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insurance won't pay for assay

froggy1
Posts: 208
Joined: Nov 2008

I recently had an assay done from surgical tissue. My insurance has denied coverage. It is a large sum of money. Has anybody else experienced this? I am wondering if this has any worth at all, after reading some of the info on the internet.

2timothy1 7's picture
2timothy1 7
Posts: 331
Joined: Jan 2012

I recently got a letter saying my insurance (BCBS) is denying my test as well. It is being appealed. Any ideas on the cost? My letter did not say.

jazzy1's picture
jazzy1
Posts: 1387
Joined: Mar 2010

I had this procedure done, which at time had no clue it was even completed during surgery. I received a bill from an "unknown" company for something like $6K....I flipped out. Called both my radiologist and OB oncologist, and found the oncologist office said to wait it'll usually get paid. After receiving one more bill, that was the end of it.

I'd suggest calling your oncologist as possibly they can direct you. Almost as if my doc knows magic and it simply disappears????? Wishful thinking, but all I can figure out. Just happy I didn't have to pay that big bill, and yes it's so worth getting this testing.

Good luck my friend~
Jan

kayandok
Posts: 1223
Joined: Jun 2008

I had 2 chemo essays after my last surgery, I had in August of 2011. I have no insurance in the US and was covered by ?????? and the other I paid $250. In any case, I agree with Jan, call your onc, or beter yet his secretary. The two labs were Precision (came back right away and covered mostly chemo and hormon stuff- short and sweet). The second one, covered hundreds of stuff, and although nice to read, I only needed chemo, hormon and VEFG (determines whether avastin is helpful or not). It took about a month, which was way too long. But, they did it for no charge - someone must have to suck this up, I don't know who......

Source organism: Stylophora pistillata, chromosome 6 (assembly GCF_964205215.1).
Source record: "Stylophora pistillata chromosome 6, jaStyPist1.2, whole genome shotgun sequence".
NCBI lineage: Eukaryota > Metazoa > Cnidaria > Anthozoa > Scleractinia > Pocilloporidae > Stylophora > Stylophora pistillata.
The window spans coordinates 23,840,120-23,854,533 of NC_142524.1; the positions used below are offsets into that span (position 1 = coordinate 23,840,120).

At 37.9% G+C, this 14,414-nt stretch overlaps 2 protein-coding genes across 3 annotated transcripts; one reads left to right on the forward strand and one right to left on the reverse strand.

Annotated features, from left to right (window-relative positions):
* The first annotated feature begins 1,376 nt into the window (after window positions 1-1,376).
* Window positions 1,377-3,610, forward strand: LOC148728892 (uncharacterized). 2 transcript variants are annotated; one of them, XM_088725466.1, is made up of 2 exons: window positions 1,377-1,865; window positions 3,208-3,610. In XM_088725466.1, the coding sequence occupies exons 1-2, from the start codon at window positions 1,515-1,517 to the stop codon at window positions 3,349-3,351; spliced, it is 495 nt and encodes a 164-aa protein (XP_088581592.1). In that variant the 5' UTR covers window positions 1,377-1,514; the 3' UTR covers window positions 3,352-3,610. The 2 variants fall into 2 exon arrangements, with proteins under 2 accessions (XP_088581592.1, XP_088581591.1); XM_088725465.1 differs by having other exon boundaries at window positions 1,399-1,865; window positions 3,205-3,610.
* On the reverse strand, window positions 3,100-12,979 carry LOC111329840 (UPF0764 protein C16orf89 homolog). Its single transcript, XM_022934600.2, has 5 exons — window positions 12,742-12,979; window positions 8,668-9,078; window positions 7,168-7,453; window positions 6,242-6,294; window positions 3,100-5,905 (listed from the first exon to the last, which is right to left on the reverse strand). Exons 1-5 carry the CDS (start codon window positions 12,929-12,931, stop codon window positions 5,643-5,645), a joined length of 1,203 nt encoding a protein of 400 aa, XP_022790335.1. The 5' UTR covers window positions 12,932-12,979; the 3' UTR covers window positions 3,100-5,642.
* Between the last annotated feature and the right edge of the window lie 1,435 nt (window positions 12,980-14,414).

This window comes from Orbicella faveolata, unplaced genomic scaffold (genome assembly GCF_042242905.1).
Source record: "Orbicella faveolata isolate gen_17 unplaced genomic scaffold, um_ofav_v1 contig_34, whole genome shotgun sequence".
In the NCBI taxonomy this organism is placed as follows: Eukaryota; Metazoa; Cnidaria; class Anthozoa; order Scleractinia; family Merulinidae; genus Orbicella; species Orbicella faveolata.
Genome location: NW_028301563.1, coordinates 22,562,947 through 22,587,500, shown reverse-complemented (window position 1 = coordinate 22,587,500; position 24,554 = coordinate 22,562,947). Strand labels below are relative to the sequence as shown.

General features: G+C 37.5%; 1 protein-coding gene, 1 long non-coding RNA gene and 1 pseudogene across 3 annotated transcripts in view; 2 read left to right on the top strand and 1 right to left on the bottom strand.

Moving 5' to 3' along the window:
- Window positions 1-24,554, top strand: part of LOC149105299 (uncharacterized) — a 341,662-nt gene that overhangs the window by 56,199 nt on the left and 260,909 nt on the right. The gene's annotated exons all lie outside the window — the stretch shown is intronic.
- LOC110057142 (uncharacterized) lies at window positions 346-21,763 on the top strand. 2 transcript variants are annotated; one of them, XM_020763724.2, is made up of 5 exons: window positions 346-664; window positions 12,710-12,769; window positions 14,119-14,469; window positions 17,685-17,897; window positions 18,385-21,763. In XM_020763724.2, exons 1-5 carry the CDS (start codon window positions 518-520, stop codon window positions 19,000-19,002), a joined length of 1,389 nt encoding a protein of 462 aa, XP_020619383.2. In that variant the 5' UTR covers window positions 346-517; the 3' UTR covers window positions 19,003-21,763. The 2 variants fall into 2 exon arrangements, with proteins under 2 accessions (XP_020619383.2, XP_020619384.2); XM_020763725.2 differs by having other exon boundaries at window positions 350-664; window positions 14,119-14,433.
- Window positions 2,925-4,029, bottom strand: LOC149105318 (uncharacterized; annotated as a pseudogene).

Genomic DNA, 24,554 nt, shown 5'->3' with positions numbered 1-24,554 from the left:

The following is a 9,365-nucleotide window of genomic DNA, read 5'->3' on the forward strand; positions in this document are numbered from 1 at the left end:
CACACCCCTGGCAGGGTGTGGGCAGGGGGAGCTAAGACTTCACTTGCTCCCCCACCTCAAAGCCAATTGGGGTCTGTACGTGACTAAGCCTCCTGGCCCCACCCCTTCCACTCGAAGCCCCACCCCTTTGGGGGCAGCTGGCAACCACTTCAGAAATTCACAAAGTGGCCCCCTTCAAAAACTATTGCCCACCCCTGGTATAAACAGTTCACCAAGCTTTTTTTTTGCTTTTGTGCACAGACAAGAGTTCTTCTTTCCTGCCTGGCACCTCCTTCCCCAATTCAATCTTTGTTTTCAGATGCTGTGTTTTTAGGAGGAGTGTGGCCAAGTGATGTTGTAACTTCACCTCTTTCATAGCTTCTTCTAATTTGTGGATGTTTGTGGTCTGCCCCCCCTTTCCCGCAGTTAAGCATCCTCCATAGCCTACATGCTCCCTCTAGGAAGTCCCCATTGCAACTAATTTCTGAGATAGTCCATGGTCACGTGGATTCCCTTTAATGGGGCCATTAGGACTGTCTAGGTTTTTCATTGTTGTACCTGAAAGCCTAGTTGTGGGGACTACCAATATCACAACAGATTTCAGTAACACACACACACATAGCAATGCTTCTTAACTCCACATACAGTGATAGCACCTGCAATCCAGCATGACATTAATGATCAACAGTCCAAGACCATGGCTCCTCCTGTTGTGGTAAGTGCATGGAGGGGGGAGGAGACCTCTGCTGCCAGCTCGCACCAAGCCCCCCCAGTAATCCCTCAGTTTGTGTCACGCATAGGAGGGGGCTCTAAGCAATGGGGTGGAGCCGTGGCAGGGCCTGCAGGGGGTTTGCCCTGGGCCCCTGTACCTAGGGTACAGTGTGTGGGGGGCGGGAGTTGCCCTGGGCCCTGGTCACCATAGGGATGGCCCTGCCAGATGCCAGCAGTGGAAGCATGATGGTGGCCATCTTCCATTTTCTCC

The first surgery, in 2007, I was billed for $10,000 by a company no longer in business! I ended up negotiating it down to $5000, and only paid $2000 or so. (To my luck, the business was bought out, the new owner never sent us a bill, go figure.....)

Hope it gets resolved soon, Froggy!
kathleen

froggy1
Posts: 208
Joined: Nov 2008

Thanks for all the replies. My insurance denied 2500. I haven't started to appeal it yet. In the rush of the moment, my docs office had me sign a blank form, saying I would pay for it if my insurance didn't. It is interesting how different the stories are about payment.